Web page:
The SFAs included palmitic acid and stearic acid and the SFA content of the plants ranged from 8.880 to 11.027%. The content of palmitic acid ranged from 6.773% (GH61) to 9.040% (GH8), with an average of 7.845%. The content of stearic acid ranged from 1.360% (GH7) to 2.560% (GH61), with an average of 2.066%. The MUFAs included oleic acid, palmitoleic acid and cis-11-eicosenoic acid, and the MUFU content of the plants ranged from 78.616 to 84.868%. Oleic acid was the main type of MUFA; the content of oleic acid ranged from 77.967% (GH8) to 83.733% (GH61), with an average of 80.785%. The highest palmitoleic acid content was observed in GH61 (0.640%), while the lowest was observed in GH36 (0.006%). The content of cis-11-eicosenoic acid ranged from 0.488 to 0.644%. The PUFA content of the selected plants ranged from 5.705 to 11.210% and included linoleic acid and linolenic acid. The content of linoleic acid ranged from 5.417% (GH56) to 10.900% (GH36), with an average of 8.313%. The content of linolenic acid ranged from 0.270% (GH33) to 0.507% (GH28), and the average was 0.348%.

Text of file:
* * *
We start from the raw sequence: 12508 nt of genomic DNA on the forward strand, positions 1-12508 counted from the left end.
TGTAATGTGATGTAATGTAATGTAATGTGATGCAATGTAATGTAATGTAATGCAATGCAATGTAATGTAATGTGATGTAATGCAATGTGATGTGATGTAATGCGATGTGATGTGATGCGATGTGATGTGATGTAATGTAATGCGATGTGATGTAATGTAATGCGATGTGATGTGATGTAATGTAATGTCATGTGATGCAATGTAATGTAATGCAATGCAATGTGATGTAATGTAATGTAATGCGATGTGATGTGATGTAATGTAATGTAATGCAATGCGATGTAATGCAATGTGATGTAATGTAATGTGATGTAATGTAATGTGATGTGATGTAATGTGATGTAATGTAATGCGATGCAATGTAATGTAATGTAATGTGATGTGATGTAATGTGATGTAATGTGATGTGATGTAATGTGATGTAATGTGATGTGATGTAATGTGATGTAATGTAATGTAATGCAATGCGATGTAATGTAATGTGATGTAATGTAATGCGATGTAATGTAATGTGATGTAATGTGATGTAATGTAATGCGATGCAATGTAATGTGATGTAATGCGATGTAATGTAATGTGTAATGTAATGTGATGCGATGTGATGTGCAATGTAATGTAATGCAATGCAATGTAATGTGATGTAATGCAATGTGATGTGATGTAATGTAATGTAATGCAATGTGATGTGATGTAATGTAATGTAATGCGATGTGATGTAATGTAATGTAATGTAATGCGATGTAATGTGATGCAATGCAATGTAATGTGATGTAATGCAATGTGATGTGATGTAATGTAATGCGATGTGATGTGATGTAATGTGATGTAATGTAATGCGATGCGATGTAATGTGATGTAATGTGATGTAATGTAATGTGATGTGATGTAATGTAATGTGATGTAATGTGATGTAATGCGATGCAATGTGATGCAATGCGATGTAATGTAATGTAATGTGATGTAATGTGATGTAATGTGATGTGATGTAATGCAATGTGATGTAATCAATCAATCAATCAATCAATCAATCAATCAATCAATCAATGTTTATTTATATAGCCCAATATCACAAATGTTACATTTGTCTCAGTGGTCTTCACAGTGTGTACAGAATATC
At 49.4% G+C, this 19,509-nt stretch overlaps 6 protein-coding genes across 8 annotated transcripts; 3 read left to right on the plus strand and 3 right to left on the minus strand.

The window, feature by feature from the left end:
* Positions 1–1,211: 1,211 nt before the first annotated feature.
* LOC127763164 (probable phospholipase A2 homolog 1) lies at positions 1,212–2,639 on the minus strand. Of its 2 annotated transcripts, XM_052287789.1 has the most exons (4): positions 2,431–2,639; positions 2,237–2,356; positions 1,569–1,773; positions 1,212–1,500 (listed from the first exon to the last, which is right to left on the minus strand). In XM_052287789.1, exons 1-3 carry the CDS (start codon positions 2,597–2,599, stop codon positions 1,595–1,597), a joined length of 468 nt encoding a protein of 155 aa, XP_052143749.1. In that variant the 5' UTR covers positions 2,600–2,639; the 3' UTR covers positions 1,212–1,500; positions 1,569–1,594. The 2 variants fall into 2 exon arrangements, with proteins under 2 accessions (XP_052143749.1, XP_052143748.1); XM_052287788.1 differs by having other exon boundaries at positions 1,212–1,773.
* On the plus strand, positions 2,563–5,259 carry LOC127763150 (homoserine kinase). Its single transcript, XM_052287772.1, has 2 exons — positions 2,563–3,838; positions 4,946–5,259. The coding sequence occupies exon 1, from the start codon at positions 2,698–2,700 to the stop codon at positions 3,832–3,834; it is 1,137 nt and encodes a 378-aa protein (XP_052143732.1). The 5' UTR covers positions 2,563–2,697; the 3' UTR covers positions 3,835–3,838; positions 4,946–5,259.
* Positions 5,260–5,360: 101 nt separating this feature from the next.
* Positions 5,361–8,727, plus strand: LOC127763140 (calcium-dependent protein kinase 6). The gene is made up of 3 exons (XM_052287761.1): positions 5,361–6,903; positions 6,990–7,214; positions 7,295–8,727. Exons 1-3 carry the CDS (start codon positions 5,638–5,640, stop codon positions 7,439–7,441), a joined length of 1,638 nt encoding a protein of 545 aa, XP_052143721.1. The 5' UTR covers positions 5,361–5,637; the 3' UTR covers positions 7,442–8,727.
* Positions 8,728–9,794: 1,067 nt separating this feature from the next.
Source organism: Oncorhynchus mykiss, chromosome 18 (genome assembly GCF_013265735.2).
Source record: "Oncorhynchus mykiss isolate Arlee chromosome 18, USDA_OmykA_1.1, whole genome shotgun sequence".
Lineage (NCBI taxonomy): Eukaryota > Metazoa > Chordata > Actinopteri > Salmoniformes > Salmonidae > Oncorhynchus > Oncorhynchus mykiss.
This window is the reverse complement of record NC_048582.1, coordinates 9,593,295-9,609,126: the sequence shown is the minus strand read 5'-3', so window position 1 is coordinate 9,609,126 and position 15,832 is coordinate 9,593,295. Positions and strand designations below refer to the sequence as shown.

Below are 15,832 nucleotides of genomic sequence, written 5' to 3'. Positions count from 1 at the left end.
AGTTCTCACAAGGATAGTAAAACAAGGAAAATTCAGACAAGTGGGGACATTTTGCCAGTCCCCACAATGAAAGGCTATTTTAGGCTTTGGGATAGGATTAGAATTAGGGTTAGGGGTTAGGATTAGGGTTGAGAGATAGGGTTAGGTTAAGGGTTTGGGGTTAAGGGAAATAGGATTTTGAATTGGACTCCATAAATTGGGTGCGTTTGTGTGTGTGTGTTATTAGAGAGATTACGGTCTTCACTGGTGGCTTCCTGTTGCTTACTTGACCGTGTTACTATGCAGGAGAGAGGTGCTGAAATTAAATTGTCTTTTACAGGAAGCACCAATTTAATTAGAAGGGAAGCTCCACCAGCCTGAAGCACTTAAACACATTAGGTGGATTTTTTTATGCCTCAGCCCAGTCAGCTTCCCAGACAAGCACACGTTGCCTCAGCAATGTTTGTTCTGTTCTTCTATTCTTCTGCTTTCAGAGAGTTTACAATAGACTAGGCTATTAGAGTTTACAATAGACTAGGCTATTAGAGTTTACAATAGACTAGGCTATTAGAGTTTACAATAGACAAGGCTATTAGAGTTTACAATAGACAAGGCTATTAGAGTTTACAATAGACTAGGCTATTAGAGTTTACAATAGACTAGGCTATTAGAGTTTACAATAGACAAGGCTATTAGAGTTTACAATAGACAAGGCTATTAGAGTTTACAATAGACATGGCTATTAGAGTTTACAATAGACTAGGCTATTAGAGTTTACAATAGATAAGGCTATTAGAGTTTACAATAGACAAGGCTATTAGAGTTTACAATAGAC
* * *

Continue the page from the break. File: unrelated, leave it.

The plants of Wangmo C. oleifera also differed greatly in the coefficients of variation of (CV) the fatty acid components, and the CVs ranked from highest to lowest were as follows: C16:1 (129.64%), C18:2 (21.32%), C18:3 (18.24%), C18:0 (17.46%), C20:1 (8.30%), C16:0 (8.19%), and C18:1 (2.47%). The CVs of the SFA, MUFA and PUFA contents were 5.24%, 2.52% and 20.75%, respectively. The SFA content in all samples was below 12%, while the UFA content was as high as 90%, indicating that Wangmo C. oleifera seed oil is an excellent edible oil rich in UFAs.
Nutrient composition analysis